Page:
Tipple is the slang term for an alcoholic beverage.
From about 1907 to 1948 prohibition was encouraged in Prince Edward Island and for shorter periods in other provinces in Canada, mostly by religious groups to curb their drinking habits for moral and health reasons. Thus, tipple in a teacup became popular when the daintiness of a china cup and saucer camouflaged the banned brew. Now that’s sneaky! And a tad clever, don’t you think?
[caption id="attachment_1220" align="aligncenter" width="259"] a little obvious![/caption]
Embracing this tradition, many bartenders today serve up their tea cocktails in prohibition style! Some are being made with real tea which combines well with alcohol. Tea is known to be a giver of flavours. The tea leaves can either be directly infused in the spirit or used as a strongly brewed mix. At the Fairmont Royal York in Toronto, Jasmine tea spices up a teacup cocktail featuring chilled Jasmine tea, Pear Vodka, Galliano, fresh squeezed lemon juice and a dash of simple syrup. This is served in a fine bone china cup and saucer as reported by Deirdre Kelly in a Globe and Mail article.
[caption id="attachment_1228" align="aligncenter" width="617"] Photo Credit: Norm Betts for the Globe and Mail[/caption]
We are not in the days of prohibition anymore, but we can still have a bit of fun disguising our alcohol in a mug! In pubs we see the old steins, by the campfire, the tin cup; but to be a little more refined, try using a pottered mug that has a white or light glaze on the inside so you can enjoy the true colour of your drink. Rub the rim with lemon juice and sprinkle it with sugar to dress it up a bit!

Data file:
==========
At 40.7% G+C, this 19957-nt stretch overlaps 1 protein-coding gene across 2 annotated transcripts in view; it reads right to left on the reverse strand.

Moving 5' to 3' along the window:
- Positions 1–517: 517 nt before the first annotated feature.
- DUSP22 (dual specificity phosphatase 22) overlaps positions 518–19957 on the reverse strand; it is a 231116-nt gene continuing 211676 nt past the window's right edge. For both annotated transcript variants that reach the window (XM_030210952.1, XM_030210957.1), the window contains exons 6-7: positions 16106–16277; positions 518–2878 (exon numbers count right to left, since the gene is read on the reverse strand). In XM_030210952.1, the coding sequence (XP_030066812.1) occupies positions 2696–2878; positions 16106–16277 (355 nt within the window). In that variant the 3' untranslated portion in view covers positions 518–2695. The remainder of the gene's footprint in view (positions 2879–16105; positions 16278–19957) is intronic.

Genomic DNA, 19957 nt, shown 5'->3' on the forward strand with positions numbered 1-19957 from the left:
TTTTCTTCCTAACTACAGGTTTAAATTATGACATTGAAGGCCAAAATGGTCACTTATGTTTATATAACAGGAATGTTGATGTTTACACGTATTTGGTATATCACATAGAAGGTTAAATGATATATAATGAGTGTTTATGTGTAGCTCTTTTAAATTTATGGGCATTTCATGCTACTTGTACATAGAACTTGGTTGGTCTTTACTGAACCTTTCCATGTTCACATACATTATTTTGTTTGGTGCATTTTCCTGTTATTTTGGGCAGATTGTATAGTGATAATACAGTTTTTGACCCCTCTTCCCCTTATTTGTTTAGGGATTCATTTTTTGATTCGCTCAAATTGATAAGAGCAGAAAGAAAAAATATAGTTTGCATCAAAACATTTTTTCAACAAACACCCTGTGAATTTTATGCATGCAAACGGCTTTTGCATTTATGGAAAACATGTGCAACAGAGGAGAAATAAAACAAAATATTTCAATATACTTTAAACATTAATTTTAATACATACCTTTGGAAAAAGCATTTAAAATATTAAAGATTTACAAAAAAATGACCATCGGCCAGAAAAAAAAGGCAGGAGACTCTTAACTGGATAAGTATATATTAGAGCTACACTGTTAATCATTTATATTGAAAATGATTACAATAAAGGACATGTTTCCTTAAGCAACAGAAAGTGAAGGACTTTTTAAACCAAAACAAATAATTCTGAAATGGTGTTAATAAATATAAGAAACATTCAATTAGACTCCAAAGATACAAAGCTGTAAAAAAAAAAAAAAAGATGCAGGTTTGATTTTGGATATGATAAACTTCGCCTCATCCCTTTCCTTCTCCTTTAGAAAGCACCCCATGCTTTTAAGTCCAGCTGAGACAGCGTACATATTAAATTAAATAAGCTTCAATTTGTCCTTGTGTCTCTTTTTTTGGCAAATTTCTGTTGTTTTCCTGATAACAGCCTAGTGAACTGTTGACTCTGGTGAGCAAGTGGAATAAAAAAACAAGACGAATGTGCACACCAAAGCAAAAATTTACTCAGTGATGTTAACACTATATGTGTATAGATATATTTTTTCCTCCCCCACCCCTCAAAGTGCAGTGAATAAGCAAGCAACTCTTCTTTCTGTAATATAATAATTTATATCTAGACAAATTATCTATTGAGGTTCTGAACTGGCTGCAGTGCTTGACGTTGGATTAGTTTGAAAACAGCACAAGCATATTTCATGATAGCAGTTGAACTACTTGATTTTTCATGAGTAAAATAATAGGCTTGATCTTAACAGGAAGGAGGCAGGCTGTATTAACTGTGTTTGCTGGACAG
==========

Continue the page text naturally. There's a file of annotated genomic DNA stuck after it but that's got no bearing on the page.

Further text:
[caption id="attachment_1229" align="aligncenter" width="597"] Sangria in a Village Pottery teacup[/caption]
To get the spring off to a good start, and in the spirit of some good old fashioned prohibition rule-breaking, here’s one of my favourite Tipple recipes created by my good friend and master tea recipe concoctor, Shawny Ross:
Lady Baker’s White Peony Sangria
Pai Mu Tan is often popular as a spring or summer tea. Try this Tipple twist this spring! From its humble roots in Spain, Sangria has grown to become a popular, refreshing party drink around the world. Sangria is traditionally a red wine punch, but may also be made with white wine. As with most sangria recipes, allowing the fruit to flavour the concoction improves the overall taste, so we recommend that this recipe be made one day ahead. Embrace spring with this delicious, refreshing beverage! Note: Substitute any of the fruits with whatever fresh, seasonal fruits you have available.
4 heaping Tbsp. Lady Baker’s Pai Mu Tan tea
4 cups boiling water
1 bottle of Riesling; chilled
2 cups White grape juice; chilled
1 Orange; washed and sliced
1 Lime; washed and sliced
1 Lemon; washed and sliced
2 Kiwis; washed and sliced
1 Peach; washed and sliced
1 Green apple; washed and sliced
6 – 12 Strawberries; Washed and halved
6 – 12 Green grapes; washed
In a 4-cup tea pot or glass measuring cup, cover tea leaves with boiling water and steep for 4 minutes. Strain out leaves and let tea cool to room temperature, then chill for several hours or overnight.
Combine all remaining ingredients in a large pitcher and add tea when cool. Stir and pour into sugar rimmed garnished, ice-filled glasses or clear glass cups and saucers. Make it a tipple!
Makes 8-10 servings